“If we don’t tell our stories, they will be told by people who do not understand them at all.”
Teresa Jordan’s words resonate with me, both as a writer and as a teacher. I was very lucky to hear her speak at Women Writing and Living The West, a one-day seminar held in conjunction with the 15th Annual Trailing of The Sheep Festival. During the first workshop segment, professional writers read from and talked about their work. No doubt about it, they were good. But the second set of speakers? They were ranching women, speaking from the heart, many of them for the first time—and they overshadowed their professional counterparts. The authors may have inspired us, but the ranching women made us cheer and cry.
I bring this up now for a reason. We are entering the season of NaNoWriMo or, for the uninitiated, National Novel Writing Month. The program is run by a nonprofit group and has proven itself through twelve full seasons of madness. They started as a small group of crazy novelists and they’ve become. . . Well, they’ve become a very large group of crazy novelists. At the end of last year, NaNoers numbered 200,530. In the Young Writers Program, there were 1,740 participating classrooms and 41,000 novel writers under the age of seventeen. Every year, the program grows.
The goal, as you may surmise, is to write the rough draft of a novel in November. Through the program, writers get encouragement, support, and structure—and, although donations are thankfully accepted, it costs nothing to participate.
I love this. I love this so much I could jot all the reasons on little pieces of paper and roll around in them.
My reasons have everything to do with who I am and my experience.
I’m a teacher. I’m a writer. I’m a woman with deep roots in a land often misunderstood and misrepresented. I’ve taught hundreds of college students who do not believe they have any right to use their own voices because they are not the voices they see represented in the mainstream of life. They are gay. Or their skin is too dark or too light or too blotchy or too scarred. They talk funny or they don’t talk funny enough. They live in the back woods. Or they haven’t lived anywhere long enough to fit in. They’ve been taught it’s not polite to talk about oneself. They’ve been taught that creative endeavors are a waste of time. They’ve been taught to mirror opinions rather than risk failure by speaking their minds. They’ve been dismissed because they’re not from a place others can readily find on a map. They’re afraid.
You know what? To hell with that. To hell with anyone who tells others they shouldn’t have voices. Words are power. When we allow someone to take away our voices, we are allowing them to take away our power.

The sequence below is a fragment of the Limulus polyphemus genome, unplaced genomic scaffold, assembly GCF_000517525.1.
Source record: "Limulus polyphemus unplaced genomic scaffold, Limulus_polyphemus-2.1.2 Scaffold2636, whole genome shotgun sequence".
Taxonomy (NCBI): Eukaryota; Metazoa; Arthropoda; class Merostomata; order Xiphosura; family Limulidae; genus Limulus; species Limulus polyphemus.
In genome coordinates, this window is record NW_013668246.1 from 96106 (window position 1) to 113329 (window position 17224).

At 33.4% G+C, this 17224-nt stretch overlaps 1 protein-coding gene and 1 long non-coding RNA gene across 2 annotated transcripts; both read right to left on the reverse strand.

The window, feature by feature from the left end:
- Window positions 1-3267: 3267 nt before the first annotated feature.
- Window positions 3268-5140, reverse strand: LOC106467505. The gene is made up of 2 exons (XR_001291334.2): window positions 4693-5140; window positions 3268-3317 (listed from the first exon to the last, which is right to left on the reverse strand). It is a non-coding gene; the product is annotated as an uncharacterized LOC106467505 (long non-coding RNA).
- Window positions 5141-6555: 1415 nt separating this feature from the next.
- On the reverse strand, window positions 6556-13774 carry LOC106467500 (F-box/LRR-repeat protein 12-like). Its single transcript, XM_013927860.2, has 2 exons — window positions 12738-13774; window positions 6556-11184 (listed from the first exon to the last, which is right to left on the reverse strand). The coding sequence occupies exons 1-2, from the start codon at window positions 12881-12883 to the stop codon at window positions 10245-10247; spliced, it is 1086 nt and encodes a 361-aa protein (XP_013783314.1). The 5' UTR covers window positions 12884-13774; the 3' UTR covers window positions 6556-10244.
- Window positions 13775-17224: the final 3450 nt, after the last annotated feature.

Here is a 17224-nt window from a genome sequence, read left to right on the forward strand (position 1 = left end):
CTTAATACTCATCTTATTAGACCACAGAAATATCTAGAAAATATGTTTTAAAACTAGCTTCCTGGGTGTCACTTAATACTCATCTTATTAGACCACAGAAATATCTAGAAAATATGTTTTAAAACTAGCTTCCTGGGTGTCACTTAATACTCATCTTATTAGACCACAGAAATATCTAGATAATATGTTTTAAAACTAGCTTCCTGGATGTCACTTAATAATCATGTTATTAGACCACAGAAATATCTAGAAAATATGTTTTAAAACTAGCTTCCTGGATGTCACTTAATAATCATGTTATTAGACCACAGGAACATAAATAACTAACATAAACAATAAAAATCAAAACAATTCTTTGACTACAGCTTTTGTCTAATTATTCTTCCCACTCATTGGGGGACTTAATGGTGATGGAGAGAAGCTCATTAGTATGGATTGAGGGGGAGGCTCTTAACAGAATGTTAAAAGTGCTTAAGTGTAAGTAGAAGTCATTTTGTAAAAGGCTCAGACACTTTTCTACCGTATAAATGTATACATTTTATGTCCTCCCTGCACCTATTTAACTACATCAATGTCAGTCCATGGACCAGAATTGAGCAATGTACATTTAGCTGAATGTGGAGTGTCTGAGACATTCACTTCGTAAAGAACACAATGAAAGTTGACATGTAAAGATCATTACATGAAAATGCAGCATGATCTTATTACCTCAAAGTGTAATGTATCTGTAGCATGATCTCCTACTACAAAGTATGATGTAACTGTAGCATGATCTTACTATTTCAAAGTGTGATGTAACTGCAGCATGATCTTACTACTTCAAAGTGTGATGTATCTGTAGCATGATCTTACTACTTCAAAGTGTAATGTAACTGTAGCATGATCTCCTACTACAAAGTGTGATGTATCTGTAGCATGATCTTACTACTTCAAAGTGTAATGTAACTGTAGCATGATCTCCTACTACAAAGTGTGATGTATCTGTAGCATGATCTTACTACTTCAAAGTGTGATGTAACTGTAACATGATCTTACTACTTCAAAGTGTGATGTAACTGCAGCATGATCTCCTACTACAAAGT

There will be nay-sayers. As NaNoWriMo grows, there is a growing anti-NaNo contingent who discourage participation. They say we don’t need any more poorly-written books. They say not everyone should write. They say real writing should be left to real writers. I’m reminded of Robert Frost’s “Two Tramps in Mudtime.” In the poem, our protagonist is chopping his own wood when two tramps come by needing work:
Out of the woods two hulking tramps
(From sleeping God knows where last night,
But not long since in the lumber camps.)
They thought all chopping was theirs of right.
Men of the woods and lumberjacks,
They judged me by their appropriate tool.
Except as a fellow handled an ax,
They had no way of knowing a fool.
It’s true. If you have little experience owning your voice, you may be called a fool by those with more experience. Those people have no other way to understand what you are doing other than the way you handle an ax (or in this case, grammar or sentence structure or imagery). In this time of flux in the publishing industry, there are plenty who argue that the flood of self-published works by amateur writers has become a threat to the livelihood of “real writers.”
In August, The Atlantic ran an article by Peter Osnos, entitled, “Are There Too Many Books?” Osnos responds to Bill Keller, an op-ed columnist for The New York Times, and author of an article entitled, “Let’s Ban Books, Or At Least Stop Writing Them.” Keller laments the number of his reporting staff asking for leaves of absence to write these things and Osnos agrees weakly, placing blame on publishers who need to use better judgement with their selections. He then goes on to say that the real problem lies with self-publishing. His analysis: “the quality of the few tends to be overwhelmed by the dross of many.”
Here’s where I differ: I think audiences are smart. I don’t personally know anyone who has stopped reading because “OMG I JUST CAN’T DECIDE! I’M SO OVERWHELMED!”
I would boldly suggest that the “dross of the many” contains voices of real people, including many who have been shouted down their whole lives. I would even more-boldly suggest that the experience of writing and claiming voice is worth whatever discomfort someone writing for The Atlantic or The New York Times may feel. I lay claim to this territory not as a self-published author, but as a teacher and a writer and a woman with deep roots in a land often misunderstood and misrepresented. We have stories to tell and it’s time they’re told.
National Novel Writing Month is a great place to start.